Keeping your finances under control starts with getting out—and staying out—of debt. You can learn how to manage debt so it doesn’t manage you by looking at where your money is going and how to optimize your finances. Debt is an amount of money borrowed by one party from another which is used as a method of making large purchases that couldn’t be afforded under normal circumstances. A debt arrangement gives the borrowing party permission to borrow money under the condition that it is to be paid back at a later date, usually with interest. We can break down the types of debt into three categories: Secured and unsecured, fixed and variable interest, and fixed and variable payments.
Types of Debt
Secured Credit: Utilizes a form of collateral, like a house or car.
Unsecured Credit: Has no collateral, like credit cards or personal loans.
Fixed Interest Rate: The interest rate stays the same for the entire timeline of the loan, like a mortgage.
Variable Interest Rate: The interest rate may change over the life of the loan, like credit cards.
Installment Credit: The loan is set to be paid off by a certain date, like a mortgage or student loan.
Revolving Credit: There is no set date by when the debt must be repaid, like credit cards. When you have a credit card with a balance on it, the balance will change or fluctuate depending on how many charges are made with it throughout a specified time period.
Costs of Debt
Although debt can be beneficial in temporarily expanding your income, there are often costs that go along with credit debt. The first question to ask “Can I really afford it?” It goes above simply making the monthly payment. You need to consider other factors as well, such as opportunity costs. Opportunity costs involve what you will be giving up to make a particular purchase. Will taking on this debt hinder my ability to meet my other financial obligations? Will it prevent me from saving for my financial future?
Good Debt vs Bad Debt
In general, good debt is that which increases your net worth and/or helps you to generate value. Good debt allows you to manage your finances more effectively, to leverage your wealth, to buy things you need and to handle unforeseen emergencies. Examples of good debt can be taking out a mortgage, borrowing to save time and money, or investing to increase future earnings.
Bad debt is that which does not increase wealth and/or is used to purchase goods or services that have no lasting value. Buying luxuries you can’t afford or carrying debt with high interest rates can be examples of bad debt.
Signs You Need to Manage Your Debt
Your debt-to-income ration is more than 36%. A debt-to-income ratio takes the amount of your recurring monthly debt (such as your mortgage or auto loan) divided by your gross monthly income. When you’re thinking about the amount of debt that you have, it’s best to think about it in terms of this ratio rather than measuring it by a set dollar amount. Most lenders will consider you “overextended” when your debt-to-income ratio is more than 36%.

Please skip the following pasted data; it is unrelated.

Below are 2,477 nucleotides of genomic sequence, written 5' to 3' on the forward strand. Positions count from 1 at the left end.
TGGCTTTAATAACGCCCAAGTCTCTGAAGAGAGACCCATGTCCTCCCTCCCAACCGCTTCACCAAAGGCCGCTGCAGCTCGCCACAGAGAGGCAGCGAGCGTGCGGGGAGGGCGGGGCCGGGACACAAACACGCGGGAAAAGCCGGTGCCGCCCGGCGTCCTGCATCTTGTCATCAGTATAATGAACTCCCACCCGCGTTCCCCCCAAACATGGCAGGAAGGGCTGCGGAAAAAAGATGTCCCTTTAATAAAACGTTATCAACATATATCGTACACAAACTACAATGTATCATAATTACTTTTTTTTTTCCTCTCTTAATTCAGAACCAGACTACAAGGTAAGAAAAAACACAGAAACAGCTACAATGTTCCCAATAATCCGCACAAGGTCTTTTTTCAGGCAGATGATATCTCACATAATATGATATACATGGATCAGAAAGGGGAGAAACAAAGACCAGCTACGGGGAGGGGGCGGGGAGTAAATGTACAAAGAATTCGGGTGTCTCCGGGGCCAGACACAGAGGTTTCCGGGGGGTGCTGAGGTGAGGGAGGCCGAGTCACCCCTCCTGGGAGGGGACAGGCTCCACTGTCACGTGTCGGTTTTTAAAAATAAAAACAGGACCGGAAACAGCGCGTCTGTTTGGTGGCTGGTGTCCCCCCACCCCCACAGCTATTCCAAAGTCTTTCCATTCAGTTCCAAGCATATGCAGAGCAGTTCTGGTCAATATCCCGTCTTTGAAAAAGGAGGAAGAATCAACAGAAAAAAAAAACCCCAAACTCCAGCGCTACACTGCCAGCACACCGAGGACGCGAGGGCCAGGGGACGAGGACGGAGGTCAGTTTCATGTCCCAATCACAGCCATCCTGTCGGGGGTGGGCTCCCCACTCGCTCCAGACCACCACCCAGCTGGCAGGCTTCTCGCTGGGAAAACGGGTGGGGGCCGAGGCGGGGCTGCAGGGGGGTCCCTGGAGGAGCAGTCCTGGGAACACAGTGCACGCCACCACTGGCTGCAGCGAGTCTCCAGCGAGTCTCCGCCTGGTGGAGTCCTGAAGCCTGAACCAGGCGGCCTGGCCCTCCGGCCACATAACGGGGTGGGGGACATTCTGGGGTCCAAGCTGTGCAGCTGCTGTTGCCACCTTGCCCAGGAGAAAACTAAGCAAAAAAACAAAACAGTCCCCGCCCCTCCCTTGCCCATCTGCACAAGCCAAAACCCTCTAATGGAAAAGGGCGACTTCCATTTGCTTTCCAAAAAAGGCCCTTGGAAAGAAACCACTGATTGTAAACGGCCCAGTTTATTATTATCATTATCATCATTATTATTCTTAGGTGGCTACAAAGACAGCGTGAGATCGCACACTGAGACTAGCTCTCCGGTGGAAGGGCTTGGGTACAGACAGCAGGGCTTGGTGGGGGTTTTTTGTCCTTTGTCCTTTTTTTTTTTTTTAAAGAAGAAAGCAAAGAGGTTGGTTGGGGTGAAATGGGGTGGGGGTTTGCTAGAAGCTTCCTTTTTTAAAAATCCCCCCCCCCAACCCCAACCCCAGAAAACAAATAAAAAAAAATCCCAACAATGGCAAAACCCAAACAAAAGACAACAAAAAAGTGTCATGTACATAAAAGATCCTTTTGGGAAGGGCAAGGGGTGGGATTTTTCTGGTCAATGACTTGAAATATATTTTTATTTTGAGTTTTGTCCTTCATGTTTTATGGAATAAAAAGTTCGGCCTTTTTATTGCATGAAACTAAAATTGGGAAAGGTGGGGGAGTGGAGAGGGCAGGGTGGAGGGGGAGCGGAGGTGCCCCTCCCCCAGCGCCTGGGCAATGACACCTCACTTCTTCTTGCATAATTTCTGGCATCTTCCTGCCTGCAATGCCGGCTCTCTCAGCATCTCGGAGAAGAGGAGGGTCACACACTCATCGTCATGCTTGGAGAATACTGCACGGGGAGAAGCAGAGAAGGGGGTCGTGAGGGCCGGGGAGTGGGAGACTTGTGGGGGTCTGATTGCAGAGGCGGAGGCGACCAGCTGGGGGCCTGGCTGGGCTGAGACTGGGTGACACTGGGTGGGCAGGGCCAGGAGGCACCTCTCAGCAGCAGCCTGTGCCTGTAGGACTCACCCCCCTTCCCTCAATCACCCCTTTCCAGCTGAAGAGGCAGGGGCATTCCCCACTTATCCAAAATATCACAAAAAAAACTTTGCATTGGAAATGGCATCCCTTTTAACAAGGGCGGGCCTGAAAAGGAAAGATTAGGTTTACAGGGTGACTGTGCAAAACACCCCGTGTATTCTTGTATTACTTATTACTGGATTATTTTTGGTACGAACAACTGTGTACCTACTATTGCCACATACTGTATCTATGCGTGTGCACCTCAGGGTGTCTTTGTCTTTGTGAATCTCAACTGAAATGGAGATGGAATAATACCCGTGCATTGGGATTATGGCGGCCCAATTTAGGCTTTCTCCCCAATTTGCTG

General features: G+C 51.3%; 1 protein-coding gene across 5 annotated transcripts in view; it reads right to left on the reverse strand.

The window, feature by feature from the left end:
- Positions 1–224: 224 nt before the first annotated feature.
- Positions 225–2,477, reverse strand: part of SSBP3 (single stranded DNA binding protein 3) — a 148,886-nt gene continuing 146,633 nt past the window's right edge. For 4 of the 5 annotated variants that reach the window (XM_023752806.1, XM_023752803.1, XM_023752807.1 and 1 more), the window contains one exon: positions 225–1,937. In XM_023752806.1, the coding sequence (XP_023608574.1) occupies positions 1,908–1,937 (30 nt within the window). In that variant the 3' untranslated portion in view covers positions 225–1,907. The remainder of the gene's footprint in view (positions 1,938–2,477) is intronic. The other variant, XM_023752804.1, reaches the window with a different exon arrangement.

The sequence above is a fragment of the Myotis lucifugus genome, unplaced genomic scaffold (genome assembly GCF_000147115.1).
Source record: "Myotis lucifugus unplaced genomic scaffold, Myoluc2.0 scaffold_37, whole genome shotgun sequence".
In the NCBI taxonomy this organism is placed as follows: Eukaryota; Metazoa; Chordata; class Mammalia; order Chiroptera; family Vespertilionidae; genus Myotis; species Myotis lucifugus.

Credit card balances exceed 10% of income. If you earn $50,000, carrying more than $5,000 on a revolving credit card could hamper your ability to respond well to a financial crisis.
You don’t have an emergency fund. How much money are you putting into an emergency fund? If your answer is “nothing” then this is a warning sign of a debt problem. If all of your income is being put toward your loan and credit card payments as well as necessary expenses such as groceries, school, etc. then there is often not enough left for saving. But then what happens when your car battery dies or an unexpected medical expense creeps up? Putting aside three to six months of savings to take care of any emergencies is ideal. If this isn’t possible right away, however, set little goals. Try to put $500 away, then $1,000, and so on if you can.
You have no money set aside for retirement. If your money is locked up in making payments of credit purchases, what will you do when you reach retirement age? Building wealth for the future relies on your ability to dig yourself out of debt.
You’re living paycheck to paycheck. If you are noticing your money from your paycheck is not going as far as you would like, it’s time to evaluate your debt. You’re not alone and it is a difficult way to live. So let’s look at how to tackle your debt.
Tackling Your Debt
There are a handful of different strategies and theories about paying down debt. Some believe you should start with the lowest balance, pay it off, and then take whatever you were paying toward that and put it toward the next highest balance—the “snowball” strategy. Be sure to set short-term goals for yourself so you continue to see progress and don’t lose your momentum.
When you’re in debt, it can feel like a merry-go-round of work, get paid, blindly pay bills. Take a second to analyze your debt repayment. As you go through each bill, ask yourself how you can reduce it. For your cell phone bill, can you downgrade your plan to save money or switch to a more affordable provider? With online subscriptions, are they being automatically renewed? Do you need all of the services you’re subscribed to or can you cut some from the roster?
Are there ways to lower your interest rates? Call your credit card company and enquire. Another option is to transfer a portion of your high interest debt to a card with a lower interest rate.
Can you cut your spending? Review your receipts and find where you’re spending can be reduced, freeing up more funds to pay down your debt balances.
Columbia Credit Union, credit counselors, certified financial planners, accountants, and attorneys are all resources you can turn to if you are struggling to manage debt. Book a free appointment with a certified credit union financial coach at Columbia Credit Union to talk about your goals and how to achieve them.